RCT of Centralized Vaccine Reminder/Recall for Adults.Am J Prev Med. 2018 08; 55(2):231-239.AJ
A proven, but underutilized, method to increase current low vaccination rates is reminder/recall. Centralized reminder/recall using an Immunization Information System reduces the burden of an individual practice conducting reminder/recall. The objectives were to assess the effectiveness of centralized vaccine reminder/recall on improving adult vaccination rates using Colorado's Immunization Information System.
This study is a pragmatic RCT.
Denver Health patients were divided into three strata: 25,039 individuals aged 19-64 years without a high-risk condition for pneumococcal disease, 16,897 individuals aged 19-64 years with a high-risk condition, and 5,332 individuals aged ≥65 years. Data were collected from October 2015 to April 2016 and analyzed between September 2016 and June 2017.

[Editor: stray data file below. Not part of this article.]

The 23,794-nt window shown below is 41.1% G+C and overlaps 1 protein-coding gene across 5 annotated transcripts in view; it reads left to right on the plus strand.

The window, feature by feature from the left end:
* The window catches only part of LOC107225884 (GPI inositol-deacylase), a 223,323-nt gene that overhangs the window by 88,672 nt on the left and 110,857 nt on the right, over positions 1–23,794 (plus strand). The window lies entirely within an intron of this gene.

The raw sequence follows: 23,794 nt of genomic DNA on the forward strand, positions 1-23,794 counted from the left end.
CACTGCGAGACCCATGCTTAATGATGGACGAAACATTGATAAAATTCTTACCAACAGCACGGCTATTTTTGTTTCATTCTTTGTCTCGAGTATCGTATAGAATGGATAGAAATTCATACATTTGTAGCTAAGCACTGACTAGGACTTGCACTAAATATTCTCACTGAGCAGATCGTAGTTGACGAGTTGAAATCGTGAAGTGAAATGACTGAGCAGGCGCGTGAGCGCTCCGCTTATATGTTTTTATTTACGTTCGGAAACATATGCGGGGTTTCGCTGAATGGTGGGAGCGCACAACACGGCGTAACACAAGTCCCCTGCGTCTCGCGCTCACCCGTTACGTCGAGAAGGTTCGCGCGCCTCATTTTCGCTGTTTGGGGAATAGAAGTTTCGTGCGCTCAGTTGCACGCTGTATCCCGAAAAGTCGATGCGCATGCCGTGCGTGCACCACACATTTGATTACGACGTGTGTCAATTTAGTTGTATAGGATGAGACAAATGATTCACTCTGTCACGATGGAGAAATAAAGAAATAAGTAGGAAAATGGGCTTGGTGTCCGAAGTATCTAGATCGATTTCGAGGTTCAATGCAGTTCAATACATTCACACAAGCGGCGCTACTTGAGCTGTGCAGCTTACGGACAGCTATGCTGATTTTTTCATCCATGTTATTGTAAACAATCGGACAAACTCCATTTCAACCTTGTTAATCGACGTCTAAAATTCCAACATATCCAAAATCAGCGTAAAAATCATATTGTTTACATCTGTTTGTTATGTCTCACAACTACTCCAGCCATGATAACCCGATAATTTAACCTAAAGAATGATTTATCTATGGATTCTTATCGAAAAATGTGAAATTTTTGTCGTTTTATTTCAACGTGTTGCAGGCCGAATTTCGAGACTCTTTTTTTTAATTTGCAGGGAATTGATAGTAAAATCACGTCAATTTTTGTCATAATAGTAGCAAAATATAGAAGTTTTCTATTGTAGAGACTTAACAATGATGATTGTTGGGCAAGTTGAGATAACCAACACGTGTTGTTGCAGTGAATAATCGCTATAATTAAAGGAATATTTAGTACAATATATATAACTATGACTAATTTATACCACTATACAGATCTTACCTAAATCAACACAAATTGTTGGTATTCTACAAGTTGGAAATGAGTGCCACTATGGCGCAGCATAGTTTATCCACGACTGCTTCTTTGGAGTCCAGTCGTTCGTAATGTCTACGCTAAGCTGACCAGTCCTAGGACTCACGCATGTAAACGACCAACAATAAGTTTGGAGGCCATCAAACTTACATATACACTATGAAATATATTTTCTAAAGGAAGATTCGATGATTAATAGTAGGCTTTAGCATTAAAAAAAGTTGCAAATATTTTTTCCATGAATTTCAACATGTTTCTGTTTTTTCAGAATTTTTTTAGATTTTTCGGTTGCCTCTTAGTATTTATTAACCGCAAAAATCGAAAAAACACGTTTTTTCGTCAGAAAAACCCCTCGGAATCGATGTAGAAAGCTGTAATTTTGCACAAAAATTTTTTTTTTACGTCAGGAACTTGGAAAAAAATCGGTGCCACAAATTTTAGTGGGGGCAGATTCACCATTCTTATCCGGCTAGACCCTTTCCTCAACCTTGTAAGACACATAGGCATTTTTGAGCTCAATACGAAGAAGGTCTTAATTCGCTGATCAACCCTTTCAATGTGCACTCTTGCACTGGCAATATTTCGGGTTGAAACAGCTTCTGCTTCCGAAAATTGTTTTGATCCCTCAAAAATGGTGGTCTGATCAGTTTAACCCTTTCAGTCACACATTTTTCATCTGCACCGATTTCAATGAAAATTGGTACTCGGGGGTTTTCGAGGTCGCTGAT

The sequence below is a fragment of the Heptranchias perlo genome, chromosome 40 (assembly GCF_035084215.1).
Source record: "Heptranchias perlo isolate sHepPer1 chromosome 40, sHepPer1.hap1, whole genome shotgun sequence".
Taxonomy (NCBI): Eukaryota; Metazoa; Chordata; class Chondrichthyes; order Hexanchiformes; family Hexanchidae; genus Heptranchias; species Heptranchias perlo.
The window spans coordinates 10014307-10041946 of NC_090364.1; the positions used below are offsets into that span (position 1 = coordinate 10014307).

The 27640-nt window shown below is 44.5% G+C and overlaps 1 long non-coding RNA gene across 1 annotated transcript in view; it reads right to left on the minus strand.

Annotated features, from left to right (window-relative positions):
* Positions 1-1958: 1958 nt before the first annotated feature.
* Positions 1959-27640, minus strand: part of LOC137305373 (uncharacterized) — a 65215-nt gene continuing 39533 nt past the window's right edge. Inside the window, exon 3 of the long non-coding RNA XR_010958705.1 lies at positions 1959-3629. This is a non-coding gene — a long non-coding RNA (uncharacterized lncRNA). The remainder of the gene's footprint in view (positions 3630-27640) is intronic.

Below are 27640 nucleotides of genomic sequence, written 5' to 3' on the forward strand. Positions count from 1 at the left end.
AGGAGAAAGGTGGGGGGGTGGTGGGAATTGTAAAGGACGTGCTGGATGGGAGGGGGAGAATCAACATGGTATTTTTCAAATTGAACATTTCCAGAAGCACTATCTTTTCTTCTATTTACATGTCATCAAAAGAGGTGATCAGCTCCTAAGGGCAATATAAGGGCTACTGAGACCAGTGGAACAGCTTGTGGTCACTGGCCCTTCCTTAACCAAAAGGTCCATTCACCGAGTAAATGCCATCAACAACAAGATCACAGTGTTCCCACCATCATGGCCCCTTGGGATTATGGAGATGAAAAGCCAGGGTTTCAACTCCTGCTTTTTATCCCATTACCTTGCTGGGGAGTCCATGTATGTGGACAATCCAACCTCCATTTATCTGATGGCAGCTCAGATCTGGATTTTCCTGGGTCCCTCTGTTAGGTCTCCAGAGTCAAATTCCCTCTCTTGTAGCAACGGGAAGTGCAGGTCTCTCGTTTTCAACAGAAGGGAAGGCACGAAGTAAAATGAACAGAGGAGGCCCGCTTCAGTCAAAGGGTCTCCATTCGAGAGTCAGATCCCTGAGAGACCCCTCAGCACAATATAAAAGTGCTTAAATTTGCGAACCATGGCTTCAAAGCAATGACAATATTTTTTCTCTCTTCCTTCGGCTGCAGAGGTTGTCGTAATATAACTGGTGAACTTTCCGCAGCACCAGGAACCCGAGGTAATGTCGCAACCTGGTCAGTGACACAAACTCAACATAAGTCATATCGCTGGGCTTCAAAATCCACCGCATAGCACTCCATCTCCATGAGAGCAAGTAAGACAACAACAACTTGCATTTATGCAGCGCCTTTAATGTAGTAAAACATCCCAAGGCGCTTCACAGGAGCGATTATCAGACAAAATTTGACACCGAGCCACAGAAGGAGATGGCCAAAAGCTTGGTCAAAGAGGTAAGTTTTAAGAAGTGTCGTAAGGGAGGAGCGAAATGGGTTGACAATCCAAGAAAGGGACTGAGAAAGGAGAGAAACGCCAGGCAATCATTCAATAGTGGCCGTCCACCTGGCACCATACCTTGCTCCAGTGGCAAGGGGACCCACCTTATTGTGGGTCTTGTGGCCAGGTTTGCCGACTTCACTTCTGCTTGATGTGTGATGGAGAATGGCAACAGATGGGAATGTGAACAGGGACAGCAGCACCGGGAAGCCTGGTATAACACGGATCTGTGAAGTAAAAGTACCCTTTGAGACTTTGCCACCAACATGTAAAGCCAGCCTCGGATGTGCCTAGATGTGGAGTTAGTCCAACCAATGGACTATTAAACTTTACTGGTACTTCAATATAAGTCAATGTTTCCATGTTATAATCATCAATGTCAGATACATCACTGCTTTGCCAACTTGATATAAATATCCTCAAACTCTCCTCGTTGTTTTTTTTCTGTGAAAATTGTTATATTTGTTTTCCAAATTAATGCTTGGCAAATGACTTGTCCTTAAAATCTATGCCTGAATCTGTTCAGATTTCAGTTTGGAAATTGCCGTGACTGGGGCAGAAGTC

Adults aged 19-64 years without a high-risk condition who needed influenza or tetanus, diphtheria, acellular pertussis vaccine or both, and adults with a high-risk condition and adults aged ≥65 years who needed influenza, or tetanus, diphtheria, acellular pertussis, or pneumococcal vaccine, or all three vaccines were randomized to receive up to three reminder/recalls or usual care.
MAIN OUTCOME MEASURES
Documentation of receipt of any needed vaccine in Immunization Information System ≤6 months after the reminder/recall was the primary outcome. A secondary outcome included implementation costs of the reminder/recall effort. A mixed effects model assessed the association between the intervention and receipt of any needed vaccine while controlling for gender, age, race, ethnicity, insurance type, and history of vaccine refusal.
The intervention was associated with receipt of any needed vaccine in the adults aged ≥65 years population (AOR=1.15, 95% CI=1.02, 1.30), but not the other two populations. Influenza vaccine was the source of this difference, with 32.0% receiving a vaccine in intervention versus 28.6% in usual-care groups (p≤0.01). Start-up and implementation costs per person were $0.86. In the population aged ≥65 years, 29.4 patients would need to be contacted to gain one additional vaccination.
Centralized reminder/recall was effective at increasing influenza vaccination rates in adults aged ≥65 years over a short time period, without burdening the practices, and at a reasonable cost.
This study is registered at www.clinicaltrials.gov NCT02133391.